OPEC oil
Saudi Arabia's Oil Minister Ali al-Naimi talks to journalists before a meeting of OPEC oil ministers at the cartel's headquarters in Vienna Nov. 27, 2014. Reuters

Oil prices hit a four-year low after a decision by OPEC to maintain output levels. Brent crude oil prices sank to $71.12 a barrel briefly on Friday, before climbing back up to just under $73.

Despite expectations that members of OPEC would take measures to stop the free fall of current prices, they instead chose to maintain current output levels of 30 million barrels a day, according to Fortune. It’s a move that is expected to benefit Thanksgiving weekend drivers, many of whom are seeing prices around $2.75 a gallon, according to Gasbuddy.com.

But the move by OPEC is anything but welcome for energy producers, with shares of Chevron, Exxon Mobil Corp., BP and ConocoPhillips tumbling between 3 and 6 percent. “Welcome to the new world of oil,” Mark Keenan, the Singapore-based head of commodities research for Asia at Societe Generale SA, told Bloomberg. “OPEC has relinquished the role of balancing the market.”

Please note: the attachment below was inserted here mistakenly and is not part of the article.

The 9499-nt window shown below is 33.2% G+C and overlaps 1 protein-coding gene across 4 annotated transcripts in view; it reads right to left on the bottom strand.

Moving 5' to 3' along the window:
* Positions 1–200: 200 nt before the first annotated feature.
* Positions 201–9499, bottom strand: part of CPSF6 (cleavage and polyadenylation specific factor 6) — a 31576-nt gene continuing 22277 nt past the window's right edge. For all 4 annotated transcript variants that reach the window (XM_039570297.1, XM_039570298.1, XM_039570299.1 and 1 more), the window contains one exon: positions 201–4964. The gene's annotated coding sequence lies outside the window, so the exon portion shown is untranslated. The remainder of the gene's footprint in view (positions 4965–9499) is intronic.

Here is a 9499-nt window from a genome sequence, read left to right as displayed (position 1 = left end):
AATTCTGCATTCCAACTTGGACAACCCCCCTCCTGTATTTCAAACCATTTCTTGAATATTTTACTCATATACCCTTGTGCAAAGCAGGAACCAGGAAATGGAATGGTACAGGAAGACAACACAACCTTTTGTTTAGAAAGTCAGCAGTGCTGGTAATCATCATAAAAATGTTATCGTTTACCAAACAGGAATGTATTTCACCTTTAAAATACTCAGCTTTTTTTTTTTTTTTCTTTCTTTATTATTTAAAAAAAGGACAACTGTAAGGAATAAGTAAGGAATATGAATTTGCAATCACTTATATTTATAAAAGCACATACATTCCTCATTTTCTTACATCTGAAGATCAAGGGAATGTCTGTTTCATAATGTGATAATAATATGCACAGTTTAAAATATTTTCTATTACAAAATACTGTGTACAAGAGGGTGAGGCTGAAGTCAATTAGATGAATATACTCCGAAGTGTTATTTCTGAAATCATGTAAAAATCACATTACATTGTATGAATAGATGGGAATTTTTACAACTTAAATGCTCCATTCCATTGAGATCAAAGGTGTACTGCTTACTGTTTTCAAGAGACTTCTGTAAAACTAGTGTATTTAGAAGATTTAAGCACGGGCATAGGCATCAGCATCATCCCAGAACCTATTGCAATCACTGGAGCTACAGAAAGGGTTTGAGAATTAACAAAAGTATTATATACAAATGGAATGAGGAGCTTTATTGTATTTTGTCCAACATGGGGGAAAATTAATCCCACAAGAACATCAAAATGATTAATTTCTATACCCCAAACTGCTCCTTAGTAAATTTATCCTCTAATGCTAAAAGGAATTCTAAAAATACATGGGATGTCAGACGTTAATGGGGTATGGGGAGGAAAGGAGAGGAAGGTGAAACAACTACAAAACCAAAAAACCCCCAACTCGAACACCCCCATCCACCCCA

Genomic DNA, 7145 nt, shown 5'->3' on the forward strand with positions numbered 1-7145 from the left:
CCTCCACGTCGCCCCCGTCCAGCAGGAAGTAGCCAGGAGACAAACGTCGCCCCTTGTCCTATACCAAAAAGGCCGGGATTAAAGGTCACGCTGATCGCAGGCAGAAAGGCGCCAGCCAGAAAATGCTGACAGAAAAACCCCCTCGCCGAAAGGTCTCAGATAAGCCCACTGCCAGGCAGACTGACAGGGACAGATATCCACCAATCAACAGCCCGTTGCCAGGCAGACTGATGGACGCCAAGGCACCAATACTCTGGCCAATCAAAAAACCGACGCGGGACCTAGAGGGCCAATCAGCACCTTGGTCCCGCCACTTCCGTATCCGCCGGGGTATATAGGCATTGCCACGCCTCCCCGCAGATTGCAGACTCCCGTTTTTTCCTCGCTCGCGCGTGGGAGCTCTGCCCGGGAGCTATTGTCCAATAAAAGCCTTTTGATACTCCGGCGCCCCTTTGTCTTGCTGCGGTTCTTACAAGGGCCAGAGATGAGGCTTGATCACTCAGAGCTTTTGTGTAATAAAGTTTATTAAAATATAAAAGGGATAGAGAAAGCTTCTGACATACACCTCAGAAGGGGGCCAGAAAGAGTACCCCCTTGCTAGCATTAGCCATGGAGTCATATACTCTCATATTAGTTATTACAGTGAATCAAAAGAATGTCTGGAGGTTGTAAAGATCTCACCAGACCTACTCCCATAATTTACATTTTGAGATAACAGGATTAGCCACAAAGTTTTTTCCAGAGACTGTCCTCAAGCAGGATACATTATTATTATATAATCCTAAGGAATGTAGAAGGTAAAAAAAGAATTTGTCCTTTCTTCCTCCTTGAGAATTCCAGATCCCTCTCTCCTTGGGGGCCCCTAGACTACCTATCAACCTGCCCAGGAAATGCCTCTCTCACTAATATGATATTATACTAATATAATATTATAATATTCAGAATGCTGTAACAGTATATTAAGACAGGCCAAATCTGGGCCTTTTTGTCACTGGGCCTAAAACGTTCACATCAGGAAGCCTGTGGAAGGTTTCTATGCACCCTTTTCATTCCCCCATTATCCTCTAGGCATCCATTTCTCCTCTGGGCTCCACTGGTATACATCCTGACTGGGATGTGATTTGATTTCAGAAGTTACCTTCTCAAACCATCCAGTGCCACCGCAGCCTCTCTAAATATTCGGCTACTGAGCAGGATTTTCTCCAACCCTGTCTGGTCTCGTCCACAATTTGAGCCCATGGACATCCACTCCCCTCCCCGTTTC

While prices have since risen below their four-year low, they are expected to remain at $70 with the possibility of sinking even lower. "We are seeing continued oversupply," Bill Hubard, chief economist at Markets.com, told Reuters. "I think $70 a barrel will be the new norm. We could see oil go considerably lower."

The latest move by OPEC is one of many to combat the rise of U.S. shale oil production and other oil sources coming from non-OPEC members, a motive which Saudi Arabia oil minister, Ali al-Naimi has done little to keep secret.